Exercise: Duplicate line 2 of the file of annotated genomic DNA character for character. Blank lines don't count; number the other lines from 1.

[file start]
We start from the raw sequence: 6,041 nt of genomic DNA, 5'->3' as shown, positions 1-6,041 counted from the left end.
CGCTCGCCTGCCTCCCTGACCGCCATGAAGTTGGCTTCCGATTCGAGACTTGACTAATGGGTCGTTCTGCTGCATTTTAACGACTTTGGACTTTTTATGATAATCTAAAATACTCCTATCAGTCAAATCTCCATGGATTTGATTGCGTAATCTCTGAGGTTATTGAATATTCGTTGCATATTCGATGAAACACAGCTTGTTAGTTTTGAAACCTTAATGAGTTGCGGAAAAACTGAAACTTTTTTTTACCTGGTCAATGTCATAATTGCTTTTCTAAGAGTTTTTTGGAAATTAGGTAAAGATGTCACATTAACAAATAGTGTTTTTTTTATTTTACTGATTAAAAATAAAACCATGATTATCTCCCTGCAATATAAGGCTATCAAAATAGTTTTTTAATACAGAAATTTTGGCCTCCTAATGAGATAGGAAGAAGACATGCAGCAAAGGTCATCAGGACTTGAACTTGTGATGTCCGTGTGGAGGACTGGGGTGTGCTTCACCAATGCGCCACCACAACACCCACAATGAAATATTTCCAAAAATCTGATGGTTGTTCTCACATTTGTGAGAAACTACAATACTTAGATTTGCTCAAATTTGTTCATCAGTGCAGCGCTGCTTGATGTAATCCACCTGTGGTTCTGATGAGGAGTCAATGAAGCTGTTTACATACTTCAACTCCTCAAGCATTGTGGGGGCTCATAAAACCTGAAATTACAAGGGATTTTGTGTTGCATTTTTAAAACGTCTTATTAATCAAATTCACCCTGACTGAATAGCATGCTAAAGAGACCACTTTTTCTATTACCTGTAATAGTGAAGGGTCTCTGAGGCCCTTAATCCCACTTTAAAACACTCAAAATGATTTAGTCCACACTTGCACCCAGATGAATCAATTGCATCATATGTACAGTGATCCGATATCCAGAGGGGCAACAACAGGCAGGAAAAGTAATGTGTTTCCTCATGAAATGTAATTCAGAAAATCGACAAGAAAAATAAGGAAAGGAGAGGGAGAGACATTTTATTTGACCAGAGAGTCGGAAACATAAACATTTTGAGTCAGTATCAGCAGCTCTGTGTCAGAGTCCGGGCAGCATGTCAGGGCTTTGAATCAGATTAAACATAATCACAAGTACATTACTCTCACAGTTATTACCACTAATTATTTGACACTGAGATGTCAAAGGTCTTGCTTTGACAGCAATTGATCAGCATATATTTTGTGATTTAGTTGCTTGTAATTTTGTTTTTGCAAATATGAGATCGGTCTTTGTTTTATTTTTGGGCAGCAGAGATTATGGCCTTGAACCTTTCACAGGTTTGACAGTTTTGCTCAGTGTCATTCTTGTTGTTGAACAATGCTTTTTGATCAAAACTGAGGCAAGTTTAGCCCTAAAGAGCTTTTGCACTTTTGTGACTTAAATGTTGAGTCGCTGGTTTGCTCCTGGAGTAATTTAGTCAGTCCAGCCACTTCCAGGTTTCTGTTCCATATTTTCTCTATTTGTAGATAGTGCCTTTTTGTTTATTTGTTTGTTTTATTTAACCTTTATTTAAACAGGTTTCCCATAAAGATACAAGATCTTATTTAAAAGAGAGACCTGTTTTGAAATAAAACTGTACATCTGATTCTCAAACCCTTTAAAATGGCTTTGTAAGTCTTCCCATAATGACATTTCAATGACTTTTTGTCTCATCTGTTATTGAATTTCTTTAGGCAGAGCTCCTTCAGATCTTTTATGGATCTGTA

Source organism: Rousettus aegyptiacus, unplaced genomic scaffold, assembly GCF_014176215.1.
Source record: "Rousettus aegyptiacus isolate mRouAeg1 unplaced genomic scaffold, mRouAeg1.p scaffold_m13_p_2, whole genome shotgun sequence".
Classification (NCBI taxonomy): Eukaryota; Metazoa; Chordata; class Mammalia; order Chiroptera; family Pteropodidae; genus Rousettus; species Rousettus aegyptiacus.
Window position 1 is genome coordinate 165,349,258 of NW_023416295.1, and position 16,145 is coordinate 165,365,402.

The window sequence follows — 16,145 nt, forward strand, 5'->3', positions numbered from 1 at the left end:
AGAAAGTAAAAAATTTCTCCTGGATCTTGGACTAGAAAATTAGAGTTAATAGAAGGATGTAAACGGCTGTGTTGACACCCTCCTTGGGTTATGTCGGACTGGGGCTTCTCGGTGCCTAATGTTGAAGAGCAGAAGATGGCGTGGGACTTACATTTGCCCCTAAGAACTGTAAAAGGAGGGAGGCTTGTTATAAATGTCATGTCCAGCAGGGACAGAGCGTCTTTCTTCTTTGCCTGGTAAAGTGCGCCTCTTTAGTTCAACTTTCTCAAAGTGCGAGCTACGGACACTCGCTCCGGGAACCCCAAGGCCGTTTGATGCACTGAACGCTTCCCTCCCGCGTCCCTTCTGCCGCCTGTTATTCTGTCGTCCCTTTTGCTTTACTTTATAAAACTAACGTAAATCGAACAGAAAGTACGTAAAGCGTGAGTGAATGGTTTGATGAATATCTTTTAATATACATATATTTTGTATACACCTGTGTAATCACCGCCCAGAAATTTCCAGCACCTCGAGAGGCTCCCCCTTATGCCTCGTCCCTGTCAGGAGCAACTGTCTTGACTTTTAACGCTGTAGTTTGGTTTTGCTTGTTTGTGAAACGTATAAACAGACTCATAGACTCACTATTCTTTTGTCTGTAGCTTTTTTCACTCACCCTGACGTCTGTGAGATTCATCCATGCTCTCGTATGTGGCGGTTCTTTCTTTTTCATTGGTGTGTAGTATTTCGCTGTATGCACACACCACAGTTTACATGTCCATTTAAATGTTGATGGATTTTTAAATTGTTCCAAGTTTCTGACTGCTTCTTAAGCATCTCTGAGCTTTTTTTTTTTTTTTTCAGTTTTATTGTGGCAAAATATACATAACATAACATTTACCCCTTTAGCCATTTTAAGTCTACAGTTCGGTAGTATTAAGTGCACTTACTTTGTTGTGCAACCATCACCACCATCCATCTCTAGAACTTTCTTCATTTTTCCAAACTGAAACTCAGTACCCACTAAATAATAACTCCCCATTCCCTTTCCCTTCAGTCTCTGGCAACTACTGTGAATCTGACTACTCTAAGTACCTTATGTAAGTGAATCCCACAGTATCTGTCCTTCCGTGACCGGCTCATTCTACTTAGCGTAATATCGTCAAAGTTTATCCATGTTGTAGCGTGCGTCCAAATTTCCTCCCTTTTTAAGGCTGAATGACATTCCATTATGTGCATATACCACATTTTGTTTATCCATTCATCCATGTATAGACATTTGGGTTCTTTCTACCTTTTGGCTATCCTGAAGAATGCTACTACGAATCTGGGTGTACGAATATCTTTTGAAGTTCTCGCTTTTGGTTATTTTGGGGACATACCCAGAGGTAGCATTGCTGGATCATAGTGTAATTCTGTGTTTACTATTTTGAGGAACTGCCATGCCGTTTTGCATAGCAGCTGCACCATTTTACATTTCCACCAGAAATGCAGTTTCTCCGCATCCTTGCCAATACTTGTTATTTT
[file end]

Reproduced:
CGCTCGCCTGCCTCCCTGACCGCCATGAAGTTGGCTTCCGATTCGAGACTTGACTAATGGGTCGTTCTGCTGCATTTTAACGACTTTGGACTTTTTATGATAATCTAAAATACTCCTATCAGTCAAATCTCCATGGATTTGATTGCGTAATCTCTGAGGTTATTGAATATTCGTTGCATATTCGATGAAACACAGCTTGTTAGTTTTGAAACCTTAATGAGTTGCGGAAAAACTGAAACTTTTTTTTACCTGGTCAATGTCATAATTGCTTTTCTAAGAGTTTTTTGGAAATTAGGTAAAGATGTCACATTAACAAATAGTGTTTTTTTTATTTTACTGATTAAAAATAAAACCATGATTATCTCCCTGCAATATAAGGCTATCAAAATAGTTTTTTAATACAGAAATTTTGGCCTCCTAATGAGATAGGAAGAAGACATGCAGCAAAGGTCATCAGGACTTGAACTTGTGATGTCCGTGTGGAGGACTGGGGTGTGCTTCACCAATGCGCCACCACAACACCCACAATGAAATATTTCCAAAAATCTGATGGTTGTTCTCACATTTGTGAGAAACTACAATACTTAGATTTGCTCAAATTTGTTCATCAGTGCAGCGCTGCTTGATGTAATCCACCTGTGGTTCTGATGAGGAGTCAATGAAGCTGTTTACATACTTCAACTCCTCAAGCATTGTGGGGGCTCATAAAACCTGAAATTACAAGGGATTTTGTGTTGCATTTTTAAAACGTCTTATTAATCAAATTCACCCTGACTGAATAGCATGCTAAAGAGACCACTTTTTCTATTACCTGTAATAGTGAAGGGTCTCTGAGGCCCTTAATCCCACTTTAAAACACTCAAAATGATTTAGTCCACACTTGCACCCAGATGAATCAATTGCATCATATGTACAGTGATCCGATATCCAGAGGGGCAACAACAGGCAGGAAAAGTAATGTGTTTCCTCATGAAATGTAATTCAGAAAATCGACAAGAAAAATAAGGAAAGGAGAGGGAGAGACATTTTATTTGACCAGAGAGTCGGAAACATAAACATTTTGAGTCAGTATCAGCAGCTCTGTGTCAGAGTCCGGGCAGCATGTCAGGGCTTTGAATCAGATTAAACATAATCACAAGTACATTACTCTCACAGTTATTACCACTAATTATTTGACACTGAGATGTCAAAGGTCTTGCTTTGACAGCAATTGATCAGCATATATTTTGTGATTTAGTTGCTTGTAATTTTGTTTTTGCAAATATGAGATCGGTCTTTGTTTTATTTTTGGGCAGCAGAGATTATGGCCTTGAACCTTTCACAGGTTTGACAGTTTTGCTCAGTGTCATTCTTGTTGTTGAACAATGCTTTTTGATCAAAACTGAGGCAAGTTTAGCCCTAAAGAGCTTTTGCACTTTTGTGACTTAAATGTTGAGTCGCTGGTTTGCTCCTGGAGTAATTTAGTCAGTCCAGCCACTTCCAGGTTTCTGTTCCATATTTTCTCTATTTGTAGATAGTGCCTTTTTGTTTATTTGTTTGTTTTATTTAACCTTTATTTAAACAGGTTTCCCATAAAGATACAAGATCTTATTTAAAAGAGAGACCTGTTTTGAAATAAAACTGTACATCTGATTCTCAAACCCTTTAAAATGGCTTTGTAAGTCTTCCCATAATGACATTTCAATGACTTTTTGTCTCATCTGTTATTGAATTTCTTTAGGCAGAGCTCCTTCAGATCTTTTATGGATCTGTA